Anne Lamott’s Bird by Bird has been out for awhile – at least, she describes mailing a manuscript to her agent, in the mail, all printed out, which seems cumbersome. I imagine most agents and editors use email and track changes in Word now? But I’ve just gotten around to reading the book. She covers how to be a writer and how to be a human simultaneously and with wonderful humor.
Characters, not plot
“Find out what each character cares about most in the world because then you will have discovered what’s at stake.” Plot is driven by what is at stake. When I learned to write features in a sportswriting class, my professor would continually tell us, raise the stakes. That is where the meaning of the story is, and it is what keeps the reader turning pages. But Anne tells us to start with the characters – and I love how she describes the process, sort of sitting there daydreaming about your characters, like, what will Wanda do next? Getting into their heads and turning them into complex beings makes the story authentic. It’s also a good self-test, I found. What do I care about most in the world? Because, that’s what informs what I should do next.
Being a writer means having writer friends. And writing is cyclical, you’re not always publishing, for months you’re just writing, and then getting edited and so on. Having to hear about others’ success while you’re down is difficult. And Anne describes in detail how it can get in your head. I think this can happen in any field, and social media makes it worse. I’ll go on Twitter to see people posting their wonderful ideas and deals, and start to think, he is smarter than me, creative and has the ability to execute on ideas, looks great in a sweater and probably teaches better yoga than me, too! See how foolish this is – I would hope someone’s passions wouldn’t mirror mine so perfectly and also outperform me on each one. But it seems that way sometimes.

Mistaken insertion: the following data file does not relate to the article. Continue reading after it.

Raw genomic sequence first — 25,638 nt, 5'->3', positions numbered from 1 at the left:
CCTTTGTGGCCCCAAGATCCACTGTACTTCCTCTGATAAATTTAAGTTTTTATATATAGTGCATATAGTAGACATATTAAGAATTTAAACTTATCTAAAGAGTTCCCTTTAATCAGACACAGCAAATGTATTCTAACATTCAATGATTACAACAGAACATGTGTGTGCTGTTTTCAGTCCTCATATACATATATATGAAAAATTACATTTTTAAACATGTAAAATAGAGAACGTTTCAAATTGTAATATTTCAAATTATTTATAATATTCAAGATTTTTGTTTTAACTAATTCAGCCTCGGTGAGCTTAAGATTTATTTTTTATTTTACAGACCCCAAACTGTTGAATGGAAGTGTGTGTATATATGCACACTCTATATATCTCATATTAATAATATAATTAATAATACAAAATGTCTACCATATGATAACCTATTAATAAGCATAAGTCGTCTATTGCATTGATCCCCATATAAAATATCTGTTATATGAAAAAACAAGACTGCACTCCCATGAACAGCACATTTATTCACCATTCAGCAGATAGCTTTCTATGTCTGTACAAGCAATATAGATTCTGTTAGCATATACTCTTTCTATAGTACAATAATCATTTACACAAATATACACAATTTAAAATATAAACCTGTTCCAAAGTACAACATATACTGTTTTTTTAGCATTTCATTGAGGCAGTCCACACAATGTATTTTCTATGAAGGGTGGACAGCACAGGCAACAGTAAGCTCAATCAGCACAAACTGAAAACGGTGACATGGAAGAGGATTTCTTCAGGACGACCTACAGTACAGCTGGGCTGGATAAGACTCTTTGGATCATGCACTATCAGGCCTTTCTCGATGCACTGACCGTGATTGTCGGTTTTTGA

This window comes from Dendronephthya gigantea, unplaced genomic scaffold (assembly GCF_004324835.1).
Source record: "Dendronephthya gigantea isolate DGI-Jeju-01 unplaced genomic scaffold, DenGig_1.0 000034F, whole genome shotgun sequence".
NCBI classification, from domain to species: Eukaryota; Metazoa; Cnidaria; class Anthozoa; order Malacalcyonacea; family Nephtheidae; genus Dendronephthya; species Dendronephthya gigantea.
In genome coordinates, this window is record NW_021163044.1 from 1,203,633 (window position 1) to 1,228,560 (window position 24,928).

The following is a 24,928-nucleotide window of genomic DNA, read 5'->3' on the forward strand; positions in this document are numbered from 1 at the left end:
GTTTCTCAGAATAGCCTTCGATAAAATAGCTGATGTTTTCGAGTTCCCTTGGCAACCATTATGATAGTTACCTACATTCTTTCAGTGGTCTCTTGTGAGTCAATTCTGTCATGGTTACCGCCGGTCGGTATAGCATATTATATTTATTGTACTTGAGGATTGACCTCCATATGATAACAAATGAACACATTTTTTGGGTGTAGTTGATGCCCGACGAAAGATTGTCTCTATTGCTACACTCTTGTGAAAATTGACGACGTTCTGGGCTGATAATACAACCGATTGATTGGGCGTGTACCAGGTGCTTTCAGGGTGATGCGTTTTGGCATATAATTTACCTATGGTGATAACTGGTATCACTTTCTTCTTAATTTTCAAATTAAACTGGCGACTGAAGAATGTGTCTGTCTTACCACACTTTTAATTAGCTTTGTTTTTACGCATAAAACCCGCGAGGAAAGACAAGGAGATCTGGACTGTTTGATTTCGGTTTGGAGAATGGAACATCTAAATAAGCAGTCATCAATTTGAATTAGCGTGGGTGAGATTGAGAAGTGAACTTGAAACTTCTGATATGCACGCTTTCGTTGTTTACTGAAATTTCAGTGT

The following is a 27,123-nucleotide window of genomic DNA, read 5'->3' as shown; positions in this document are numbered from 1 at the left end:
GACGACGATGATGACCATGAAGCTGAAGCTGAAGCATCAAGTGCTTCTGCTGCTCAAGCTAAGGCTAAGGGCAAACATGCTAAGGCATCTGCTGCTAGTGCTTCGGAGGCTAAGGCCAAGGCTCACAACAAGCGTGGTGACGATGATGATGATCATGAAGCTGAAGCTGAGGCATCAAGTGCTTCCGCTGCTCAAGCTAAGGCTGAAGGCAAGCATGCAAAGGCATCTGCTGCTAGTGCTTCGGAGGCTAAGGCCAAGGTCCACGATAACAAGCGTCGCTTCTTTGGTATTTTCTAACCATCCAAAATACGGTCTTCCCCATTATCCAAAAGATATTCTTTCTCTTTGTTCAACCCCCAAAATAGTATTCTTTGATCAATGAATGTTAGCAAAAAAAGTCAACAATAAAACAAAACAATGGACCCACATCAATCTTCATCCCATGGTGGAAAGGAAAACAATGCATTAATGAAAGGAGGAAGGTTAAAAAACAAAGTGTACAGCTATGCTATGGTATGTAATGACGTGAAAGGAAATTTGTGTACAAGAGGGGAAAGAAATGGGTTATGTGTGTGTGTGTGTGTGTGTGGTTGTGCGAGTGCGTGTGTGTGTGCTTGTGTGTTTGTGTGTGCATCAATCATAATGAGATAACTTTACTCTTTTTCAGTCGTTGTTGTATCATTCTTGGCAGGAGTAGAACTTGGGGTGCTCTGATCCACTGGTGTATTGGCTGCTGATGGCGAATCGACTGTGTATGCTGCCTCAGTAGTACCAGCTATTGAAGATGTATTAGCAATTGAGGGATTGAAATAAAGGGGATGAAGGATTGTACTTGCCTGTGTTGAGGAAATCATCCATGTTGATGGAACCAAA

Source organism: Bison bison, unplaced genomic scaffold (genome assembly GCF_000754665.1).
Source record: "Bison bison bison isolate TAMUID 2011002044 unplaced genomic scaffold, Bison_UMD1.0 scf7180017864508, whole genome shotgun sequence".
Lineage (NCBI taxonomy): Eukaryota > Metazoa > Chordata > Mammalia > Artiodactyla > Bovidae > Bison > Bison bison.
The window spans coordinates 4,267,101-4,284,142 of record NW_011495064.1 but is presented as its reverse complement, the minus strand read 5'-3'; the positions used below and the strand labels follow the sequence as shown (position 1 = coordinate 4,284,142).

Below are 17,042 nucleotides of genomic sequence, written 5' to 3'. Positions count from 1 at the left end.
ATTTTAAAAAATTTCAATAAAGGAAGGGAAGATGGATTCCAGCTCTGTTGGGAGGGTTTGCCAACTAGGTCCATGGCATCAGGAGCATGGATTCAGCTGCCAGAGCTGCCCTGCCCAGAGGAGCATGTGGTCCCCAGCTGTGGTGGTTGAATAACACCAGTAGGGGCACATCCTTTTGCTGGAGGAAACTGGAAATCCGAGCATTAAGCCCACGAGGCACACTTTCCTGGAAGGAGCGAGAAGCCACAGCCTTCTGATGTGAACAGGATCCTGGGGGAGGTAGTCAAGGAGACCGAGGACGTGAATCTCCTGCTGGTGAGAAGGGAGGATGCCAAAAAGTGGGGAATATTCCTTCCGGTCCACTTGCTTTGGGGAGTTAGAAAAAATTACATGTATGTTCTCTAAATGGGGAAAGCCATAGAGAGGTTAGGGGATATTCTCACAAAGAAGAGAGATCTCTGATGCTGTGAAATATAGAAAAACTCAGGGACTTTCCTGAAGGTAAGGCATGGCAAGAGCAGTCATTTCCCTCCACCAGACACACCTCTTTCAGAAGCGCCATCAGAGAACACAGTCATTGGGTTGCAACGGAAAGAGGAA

It’s not about getting published
Anne teaches writing classes and students aren’t there for fun – they want to be published. But do they? Writing to get published is like a corporation focusing only on shareholder value – your writing will be worse. And for all the people who love to write – most are not very good. So we fight the good fight when we learn to write for a reason other than being published.
But what is it in us that convinces us that getting published is the achievement that makes us a “real” writer?
I think it’s just a big misunderstanding. Donald Miller once said that with his book Blue Like Jazz, a major bestseller, he felt like he put a message in a bottle and got a hundred billion messages back, like in the Police song “Message in a Bottle:
Walked out this morning
Don’t believe what I saw
A hundred billion bottles
Washed up on a shore
Seems I’m not alone at being alone
A hundred billion castaways
Lookin’ for a home
I’ve talked before about why I write. Writing is personal, and publishing says to the writer, You are a legitimate craftsman *and* a legitimate human being. Who you are and what you think is meaningful. Thing is, this is true of every person. Blogging shows us that. If you put your heart on a page it can find people who recognize the same reality. Whether this same opportunity is available for full-length books, time will tell.